Hendra Virus Kills Horse on New South Wales' North Coast

Hendra Virus Kills Horse on New South Wales' North Coast

The hendra virus.

Photo: Courtesy CSIRO Livestock Industries' Australian Animal Health Laboratory

New South Wales (NSW), Australia, Department of Primary Industries (DPI) veterinarians have confirmed hendra virus as the cause of death of one horse residing west of Murwillumbah on NSW's north coast.

“The property has been placed in quarantine by the local land services district veterinarian and the dead horse is being buried,” said NSW Deputy Chief Veterinary Officer Therese Wright. “The 31-year-old stock horse gelding died overnight on Thursday this week after being found in a dam earlier that day and receiving treatment from a private veterinarian for very low body temperature.”

Wright said samples from the horse were sent for laboratory analysis and results received late June 20 confirmed hendra virus.

“The horse had been in a paddock on a rural acreage, in an area which has regular flying fox activity," she said. “Samples have been taken from five remaining horses on the property and the horses are under surveillance. Initial investigations indicate no horses have been moved off the property in recent weeks and there are no dogs or cats on the property.”

The deadly hendra virus has been known to yield numerous clinical signs in horses including respiratory distress, frothy nasal discharge, elevated body temperature (above 40°C, or 104°F), and elevated heart rate; however, authorities caution that hendra infection does not have specific signs. The virus is transmitted to horses from the flying fox, a type of Australian fruit bat.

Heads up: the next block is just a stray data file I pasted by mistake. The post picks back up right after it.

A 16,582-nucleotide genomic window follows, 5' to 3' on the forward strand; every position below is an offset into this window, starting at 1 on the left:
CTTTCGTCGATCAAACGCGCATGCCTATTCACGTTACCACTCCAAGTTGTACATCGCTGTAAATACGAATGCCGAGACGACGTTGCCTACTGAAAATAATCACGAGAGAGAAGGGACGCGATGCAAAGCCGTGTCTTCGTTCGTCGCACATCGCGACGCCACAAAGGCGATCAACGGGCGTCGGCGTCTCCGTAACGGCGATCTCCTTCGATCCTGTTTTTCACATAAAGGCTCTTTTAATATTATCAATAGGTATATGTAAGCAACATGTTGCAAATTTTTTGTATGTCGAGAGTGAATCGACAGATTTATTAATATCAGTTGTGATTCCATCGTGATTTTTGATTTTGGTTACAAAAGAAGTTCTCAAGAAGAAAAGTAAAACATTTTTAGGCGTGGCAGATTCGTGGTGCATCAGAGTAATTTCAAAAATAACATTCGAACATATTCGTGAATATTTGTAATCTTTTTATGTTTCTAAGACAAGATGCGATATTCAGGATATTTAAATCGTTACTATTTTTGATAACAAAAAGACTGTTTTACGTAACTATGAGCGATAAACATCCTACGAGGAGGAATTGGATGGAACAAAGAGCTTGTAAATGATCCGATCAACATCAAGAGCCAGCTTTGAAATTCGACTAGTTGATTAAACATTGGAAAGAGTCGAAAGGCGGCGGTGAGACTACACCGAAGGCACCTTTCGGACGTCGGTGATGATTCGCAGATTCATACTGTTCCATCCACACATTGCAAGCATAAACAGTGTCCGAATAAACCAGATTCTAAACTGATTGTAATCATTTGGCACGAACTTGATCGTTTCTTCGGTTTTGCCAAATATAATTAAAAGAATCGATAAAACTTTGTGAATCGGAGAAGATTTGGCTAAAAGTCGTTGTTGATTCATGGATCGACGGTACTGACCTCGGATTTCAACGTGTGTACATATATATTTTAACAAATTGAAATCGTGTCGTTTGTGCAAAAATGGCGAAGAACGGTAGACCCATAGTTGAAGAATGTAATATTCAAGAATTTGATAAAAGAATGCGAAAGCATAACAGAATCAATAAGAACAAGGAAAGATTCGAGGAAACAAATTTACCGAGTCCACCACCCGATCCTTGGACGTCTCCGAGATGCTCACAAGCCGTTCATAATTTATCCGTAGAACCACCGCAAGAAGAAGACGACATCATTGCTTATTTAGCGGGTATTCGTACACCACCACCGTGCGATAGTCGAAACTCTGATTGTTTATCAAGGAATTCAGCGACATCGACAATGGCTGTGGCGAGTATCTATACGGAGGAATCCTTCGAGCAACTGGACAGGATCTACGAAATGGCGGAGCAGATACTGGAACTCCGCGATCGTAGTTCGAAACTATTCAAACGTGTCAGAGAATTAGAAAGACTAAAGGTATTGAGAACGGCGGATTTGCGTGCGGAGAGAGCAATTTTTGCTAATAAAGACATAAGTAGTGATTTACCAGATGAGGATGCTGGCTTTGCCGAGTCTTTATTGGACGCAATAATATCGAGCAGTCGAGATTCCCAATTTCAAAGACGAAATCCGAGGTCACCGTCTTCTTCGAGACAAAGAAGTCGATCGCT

Hendra virus is a zoonotic disease, meaning it can be transmitted from horses to humans; several humans that contracted the virus from horses have died since hendra was discovered in 1994.

Wright noted that “three people who handled the horse, plus the veterinarian and an assistant, are being assessed and monitored by NSW Health."

Wright said this is the first hendra case in NSW this year.

“Last year hendra was confirmed in four horses and one dog on four separate properties on the NSW mid-north coast: two properties near Macksville and two properties near Kempsey,” Wright said. “Biosecurity Queensland has dealt with a case in Beenleigh earlier this month and in the Bundaberg area in March.”

The NSW DPI has been encouraging horse owners to see their veterinarians and work out their vaccination strategy against hendra.

“Winter is the season when horses have been infected with hendra in New South Wales in the past, so now is the time to get a vaccine booster for your horse,” Wright said. “Vaccination is the single most effective way of reducing the risk of hendra virus infection in horses.

She also stressed that horses should also be kept away from flowering and fruiting trees that are attractive to bats: “Do not place feed and water under trees and cover feed and water containers with a shelter so they cannot be contaminated from above."

Finally, she noted, "If a horse becomes sick, owners should contact their veterinarian immediately. People in contact with horses need to practice good biosecurity and personal hygiene measures even if a horse is vaccinated against hendra virus."

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